Creating a project budget can be a challenging prospect and there isn't anything that adequately prepares us for the task. Some industries don't do project budgeting, others require significant detail, while most fall somewhere in between. When constructing a project budget you need to start with the obvious items and work your way down to the less common.
People and their associate
labor costs usually top the list. This includes individuals from within the company as well as any outside consultants or contract labor brought on board to help. These costs can be estimated based on the task duration, average salary rates used by your company, and negotiated contract rates.
Next, consider material costs. This can vary considerably depending on the kind of project you're working on—software development has virtually no material cost, and capital equipment development can cost more in materials than in labor. Review the project deliverables list and define what material is associated with its production. How many copies are required? Don't forget about the needs of support organizations, which may require copies to support the product once released. How many iterations of hardware prototyping will Engineering need, and how many test units and what spares may be required to support testing? Have the development team estimate not only the Bill of Materials for the product, but also the quantities required to support the tasks associated with development, test, and verification. Creating a Tools and Equipment List in early planning can help with estimating costs for these sorts of items, as well as the lead time needed in the schedule to insure you aren't caught short at a critical moment.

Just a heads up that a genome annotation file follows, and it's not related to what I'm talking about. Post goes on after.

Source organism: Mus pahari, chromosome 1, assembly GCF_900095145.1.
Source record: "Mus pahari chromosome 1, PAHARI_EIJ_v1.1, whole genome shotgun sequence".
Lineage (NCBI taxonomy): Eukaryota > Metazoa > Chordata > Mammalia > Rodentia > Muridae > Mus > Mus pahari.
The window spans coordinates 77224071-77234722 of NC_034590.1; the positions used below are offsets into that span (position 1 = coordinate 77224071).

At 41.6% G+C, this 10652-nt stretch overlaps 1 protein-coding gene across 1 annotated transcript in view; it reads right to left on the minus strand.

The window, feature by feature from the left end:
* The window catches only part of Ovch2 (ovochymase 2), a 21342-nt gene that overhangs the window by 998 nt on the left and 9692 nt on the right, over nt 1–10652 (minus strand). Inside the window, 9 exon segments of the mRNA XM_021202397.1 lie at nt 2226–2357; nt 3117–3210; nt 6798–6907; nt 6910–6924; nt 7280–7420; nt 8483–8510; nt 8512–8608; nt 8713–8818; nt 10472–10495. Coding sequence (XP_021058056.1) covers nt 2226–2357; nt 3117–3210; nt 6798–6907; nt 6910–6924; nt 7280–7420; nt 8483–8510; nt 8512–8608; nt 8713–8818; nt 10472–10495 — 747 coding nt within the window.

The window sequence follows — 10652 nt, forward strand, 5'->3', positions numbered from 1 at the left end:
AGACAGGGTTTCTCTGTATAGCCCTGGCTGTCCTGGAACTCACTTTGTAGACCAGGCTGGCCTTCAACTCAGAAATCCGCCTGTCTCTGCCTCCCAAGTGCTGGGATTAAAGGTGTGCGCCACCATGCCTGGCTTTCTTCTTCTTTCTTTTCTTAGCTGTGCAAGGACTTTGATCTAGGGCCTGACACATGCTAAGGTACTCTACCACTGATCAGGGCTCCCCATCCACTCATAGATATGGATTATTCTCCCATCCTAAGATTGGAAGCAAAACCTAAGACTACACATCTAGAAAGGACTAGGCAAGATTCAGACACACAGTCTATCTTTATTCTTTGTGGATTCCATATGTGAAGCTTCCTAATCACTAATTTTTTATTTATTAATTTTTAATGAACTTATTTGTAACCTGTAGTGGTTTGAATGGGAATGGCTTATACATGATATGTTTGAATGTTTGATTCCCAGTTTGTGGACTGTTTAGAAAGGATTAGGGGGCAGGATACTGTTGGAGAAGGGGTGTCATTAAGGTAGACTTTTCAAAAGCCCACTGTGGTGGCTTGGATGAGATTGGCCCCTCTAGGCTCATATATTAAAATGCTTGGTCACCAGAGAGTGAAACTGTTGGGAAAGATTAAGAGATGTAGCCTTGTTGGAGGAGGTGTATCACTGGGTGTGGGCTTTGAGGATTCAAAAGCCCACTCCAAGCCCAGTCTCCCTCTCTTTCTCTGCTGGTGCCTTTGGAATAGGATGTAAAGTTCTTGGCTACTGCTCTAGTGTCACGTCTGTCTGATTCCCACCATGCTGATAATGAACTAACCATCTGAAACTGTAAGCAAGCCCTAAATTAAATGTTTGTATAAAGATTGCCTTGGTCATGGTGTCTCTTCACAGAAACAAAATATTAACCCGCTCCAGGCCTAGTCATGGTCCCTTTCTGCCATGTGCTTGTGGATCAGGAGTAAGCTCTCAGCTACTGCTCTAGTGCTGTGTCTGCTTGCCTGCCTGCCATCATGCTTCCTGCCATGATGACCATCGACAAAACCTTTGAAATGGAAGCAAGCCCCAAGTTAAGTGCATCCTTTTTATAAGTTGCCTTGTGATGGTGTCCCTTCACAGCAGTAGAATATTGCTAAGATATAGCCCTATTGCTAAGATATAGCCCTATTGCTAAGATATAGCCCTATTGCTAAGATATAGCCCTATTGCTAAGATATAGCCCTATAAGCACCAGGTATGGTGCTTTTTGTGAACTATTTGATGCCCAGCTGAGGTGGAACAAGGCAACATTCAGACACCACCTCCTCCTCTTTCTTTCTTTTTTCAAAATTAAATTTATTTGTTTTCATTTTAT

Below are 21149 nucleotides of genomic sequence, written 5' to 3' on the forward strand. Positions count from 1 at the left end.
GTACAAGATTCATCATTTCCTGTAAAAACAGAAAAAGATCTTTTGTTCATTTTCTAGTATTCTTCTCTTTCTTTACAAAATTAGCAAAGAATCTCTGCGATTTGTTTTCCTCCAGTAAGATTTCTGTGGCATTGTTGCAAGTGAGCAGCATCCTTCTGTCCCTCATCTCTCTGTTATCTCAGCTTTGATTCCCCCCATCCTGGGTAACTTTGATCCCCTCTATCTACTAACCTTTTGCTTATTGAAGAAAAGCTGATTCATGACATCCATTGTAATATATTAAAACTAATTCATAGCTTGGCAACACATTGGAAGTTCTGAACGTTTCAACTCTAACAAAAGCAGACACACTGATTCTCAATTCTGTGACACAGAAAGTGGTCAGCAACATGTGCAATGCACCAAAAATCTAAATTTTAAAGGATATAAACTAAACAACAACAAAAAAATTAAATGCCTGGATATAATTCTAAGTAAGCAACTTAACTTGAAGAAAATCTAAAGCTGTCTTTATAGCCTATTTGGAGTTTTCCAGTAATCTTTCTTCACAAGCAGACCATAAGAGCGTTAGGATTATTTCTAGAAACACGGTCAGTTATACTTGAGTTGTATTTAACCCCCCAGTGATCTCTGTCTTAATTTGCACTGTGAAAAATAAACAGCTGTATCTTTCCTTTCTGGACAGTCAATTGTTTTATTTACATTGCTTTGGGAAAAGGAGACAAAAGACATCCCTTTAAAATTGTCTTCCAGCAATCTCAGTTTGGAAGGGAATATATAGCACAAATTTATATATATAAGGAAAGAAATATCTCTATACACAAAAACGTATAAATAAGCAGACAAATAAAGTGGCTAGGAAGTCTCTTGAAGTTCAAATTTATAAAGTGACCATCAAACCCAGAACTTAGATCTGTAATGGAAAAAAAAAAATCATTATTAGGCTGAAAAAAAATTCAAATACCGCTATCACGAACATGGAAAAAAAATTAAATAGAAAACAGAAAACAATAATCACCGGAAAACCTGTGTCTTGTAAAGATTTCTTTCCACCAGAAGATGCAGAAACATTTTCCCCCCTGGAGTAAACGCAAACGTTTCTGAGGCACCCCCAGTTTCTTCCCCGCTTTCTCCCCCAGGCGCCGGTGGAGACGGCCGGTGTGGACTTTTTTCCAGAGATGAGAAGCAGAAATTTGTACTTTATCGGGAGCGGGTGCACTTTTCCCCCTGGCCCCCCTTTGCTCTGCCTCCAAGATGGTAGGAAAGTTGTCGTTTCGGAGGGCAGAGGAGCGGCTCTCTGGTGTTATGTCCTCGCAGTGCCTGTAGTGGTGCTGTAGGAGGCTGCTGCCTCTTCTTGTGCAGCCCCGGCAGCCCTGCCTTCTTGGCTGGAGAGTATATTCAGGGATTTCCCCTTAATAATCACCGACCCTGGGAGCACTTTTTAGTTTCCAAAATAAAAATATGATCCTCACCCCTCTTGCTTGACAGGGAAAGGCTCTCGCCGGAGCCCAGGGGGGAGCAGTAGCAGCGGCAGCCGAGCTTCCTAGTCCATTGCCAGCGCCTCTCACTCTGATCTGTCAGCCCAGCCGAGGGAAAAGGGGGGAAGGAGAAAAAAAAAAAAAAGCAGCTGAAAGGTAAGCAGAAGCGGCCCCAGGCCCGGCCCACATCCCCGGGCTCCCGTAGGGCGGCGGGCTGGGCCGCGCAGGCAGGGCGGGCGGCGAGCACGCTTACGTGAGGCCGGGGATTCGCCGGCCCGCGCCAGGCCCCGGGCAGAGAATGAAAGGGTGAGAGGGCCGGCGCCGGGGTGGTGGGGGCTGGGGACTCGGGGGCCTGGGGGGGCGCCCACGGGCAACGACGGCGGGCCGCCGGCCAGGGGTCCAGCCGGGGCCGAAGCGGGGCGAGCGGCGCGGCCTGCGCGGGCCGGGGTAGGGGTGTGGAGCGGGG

Testing and compliance certification are costs that are easily overlooked. What resources or facilities are needed to test the product? Are outside agents or laboratories (such as Underwriters Laboratories) needed to achieve compliance certification? Will the project be charged for data center or other test facility costs charged to projects?
Will the project require members to interact with other team members or suppliers in remote locations? If so, you will need to estimate the costs associated with travel and the number of trips. Other, lower cost approaches to remote team collaboration include videoconferences or conference calling with web-based file sharing, but most still aren't free, and should be planned for in the overall project budget.
Does your company go to the level of allocating facilities and IT/Telecommunications costs to projects? You may need to budget these indirect costs as well. One company charged the project for the furniture and cubicle partitions on a monthly basis; when the project ended, all that was left in that area of the building was bare carpet.
The list can go on, but much depends upon the policies and practices of the organization. Start with what appears to be the biggest contributor and work your way down. Use our Project Budgets and Cost Tracking template to capture the cost elements of your project and support your estimating process. Get to know the finance or accounting manager responsible for your business unit too. They can provide a great education and be a wealth of knowledge in preparing a budget, based on their experience with other projects.